It’s a really cool time to be a law student. Kelo, Bong Hits for Jesus, Casey Anthony, and Westboro Baptist Church, just to name a few. A couple we’ve gotten to study, where classes a few years ago did not, and the last two we’ve witnessed as they have gone down in the history books.
I think that most folks give lawyers a bad name. Most think that all of us are out there, trying to save that guilty person from pure damnation in jail. The reality is that most of us are not defense attorneys or personal injury attorneys. The majority are either contractual, transactional, or minor defense types who would never really do a murder case.
Today’s Casey Anthony verdict was, in a way, sad to me, but I can see where the jury didn’t have enough to convict beyond a reasonable doubt. It’s sad because a little girl who was obviously killed or who died under strange circumstances has no real happy ending, regardless of what her mother did or did not do. That’s a prosecutor’s job – to be the voice of the victim and make the best case he or she can for that victim, the victim’s family, or the state. For a defense attorney, he or she has the same job – to make the best possible outcome for his or her client, regardless of the guilt or innocence of the person. If an attorney knows his client is guilty, the job becomes to make the best possible deal – plea bargain or otherwise – that his or her client can possibly get.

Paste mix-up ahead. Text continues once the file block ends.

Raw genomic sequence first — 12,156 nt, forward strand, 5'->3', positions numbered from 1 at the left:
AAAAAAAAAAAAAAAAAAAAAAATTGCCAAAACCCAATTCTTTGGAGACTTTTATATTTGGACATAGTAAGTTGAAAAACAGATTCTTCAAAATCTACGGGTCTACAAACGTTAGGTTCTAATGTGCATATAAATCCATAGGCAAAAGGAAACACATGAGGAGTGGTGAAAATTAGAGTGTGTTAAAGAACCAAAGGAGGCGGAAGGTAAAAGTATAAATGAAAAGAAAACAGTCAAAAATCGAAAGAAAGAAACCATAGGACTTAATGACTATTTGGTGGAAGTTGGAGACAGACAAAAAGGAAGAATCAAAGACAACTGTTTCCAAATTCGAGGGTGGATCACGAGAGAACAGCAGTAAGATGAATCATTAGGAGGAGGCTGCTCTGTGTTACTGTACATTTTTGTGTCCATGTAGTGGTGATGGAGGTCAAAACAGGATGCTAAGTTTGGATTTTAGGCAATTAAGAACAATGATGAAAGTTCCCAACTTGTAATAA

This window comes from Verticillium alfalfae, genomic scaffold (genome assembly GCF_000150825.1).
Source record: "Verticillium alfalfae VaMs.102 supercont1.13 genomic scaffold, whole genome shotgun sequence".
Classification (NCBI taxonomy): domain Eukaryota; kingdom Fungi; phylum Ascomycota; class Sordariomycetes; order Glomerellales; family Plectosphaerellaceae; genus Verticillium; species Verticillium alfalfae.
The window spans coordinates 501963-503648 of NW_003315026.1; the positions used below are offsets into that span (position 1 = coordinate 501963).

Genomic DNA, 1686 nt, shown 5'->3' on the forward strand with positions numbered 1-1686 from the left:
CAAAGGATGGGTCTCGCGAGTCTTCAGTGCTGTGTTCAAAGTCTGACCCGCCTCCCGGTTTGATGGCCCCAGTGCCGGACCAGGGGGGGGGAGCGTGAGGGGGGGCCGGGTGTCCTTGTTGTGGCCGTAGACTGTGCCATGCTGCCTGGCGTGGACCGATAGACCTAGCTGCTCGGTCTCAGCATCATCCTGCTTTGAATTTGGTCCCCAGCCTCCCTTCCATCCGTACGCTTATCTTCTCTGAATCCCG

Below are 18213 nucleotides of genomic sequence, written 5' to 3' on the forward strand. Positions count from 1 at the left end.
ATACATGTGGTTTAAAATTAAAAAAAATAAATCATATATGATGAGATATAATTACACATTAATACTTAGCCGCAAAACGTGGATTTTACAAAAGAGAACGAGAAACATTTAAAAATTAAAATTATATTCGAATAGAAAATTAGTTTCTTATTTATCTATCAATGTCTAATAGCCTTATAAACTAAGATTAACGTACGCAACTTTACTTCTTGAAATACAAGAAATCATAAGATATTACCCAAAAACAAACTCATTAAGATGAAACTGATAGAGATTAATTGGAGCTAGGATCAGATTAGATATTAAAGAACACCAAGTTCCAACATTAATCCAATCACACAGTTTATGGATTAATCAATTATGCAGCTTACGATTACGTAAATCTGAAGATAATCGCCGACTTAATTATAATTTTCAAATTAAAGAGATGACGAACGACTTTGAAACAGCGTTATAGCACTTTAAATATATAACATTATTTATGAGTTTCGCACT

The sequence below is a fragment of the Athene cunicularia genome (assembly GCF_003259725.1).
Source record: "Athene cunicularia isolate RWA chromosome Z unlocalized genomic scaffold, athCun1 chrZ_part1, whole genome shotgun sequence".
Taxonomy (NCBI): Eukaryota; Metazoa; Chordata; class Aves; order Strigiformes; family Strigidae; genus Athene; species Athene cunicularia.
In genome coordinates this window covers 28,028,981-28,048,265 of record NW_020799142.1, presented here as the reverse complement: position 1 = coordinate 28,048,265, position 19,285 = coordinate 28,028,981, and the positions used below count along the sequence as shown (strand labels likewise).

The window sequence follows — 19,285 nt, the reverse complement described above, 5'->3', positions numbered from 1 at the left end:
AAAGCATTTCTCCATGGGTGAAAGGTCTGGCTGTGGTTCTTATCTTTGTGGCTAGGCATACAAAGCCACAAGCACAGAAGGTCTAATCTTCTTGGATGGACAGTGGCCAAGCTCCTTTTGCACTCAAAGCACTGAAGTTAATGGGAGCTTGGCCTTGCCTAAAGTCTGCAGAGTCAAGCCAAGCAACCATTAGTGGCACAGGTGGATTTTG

The laws are not made by the lawyers. They are made by the legislators. People also tend to forget that a bit. They blame lawyers for all sorts of bad things. They don’t realize, though, until they or their family members are in trouble, how handy a lawyer can really be.
I think of how I would feel if Casey was my sister. I would want the best possible outcome for her, and I would also want the system to be as fair for her as it would have been if I had been a victim’s sister. It doesn’t seem that way, when you’re in the thick of it, but the laws are meant to protect the freedom of us all. For the bad of society, they get to ride those same constitutional coattails to keep freedom in their own lives.
There are many societies in which common law (case-made law) doesn’t apply. The rules are always the same, and the laws never really change unless the legislators change them. Imagine a society like that, where the judges’ rulings don’t really have an effect on the outcome of the next case in that same jurisdiction, yet under a different judge. The unfairness of it is obvious to me, although some will say that our current system is fraught with unfairness.
It just depends on which side of the apple you peel first.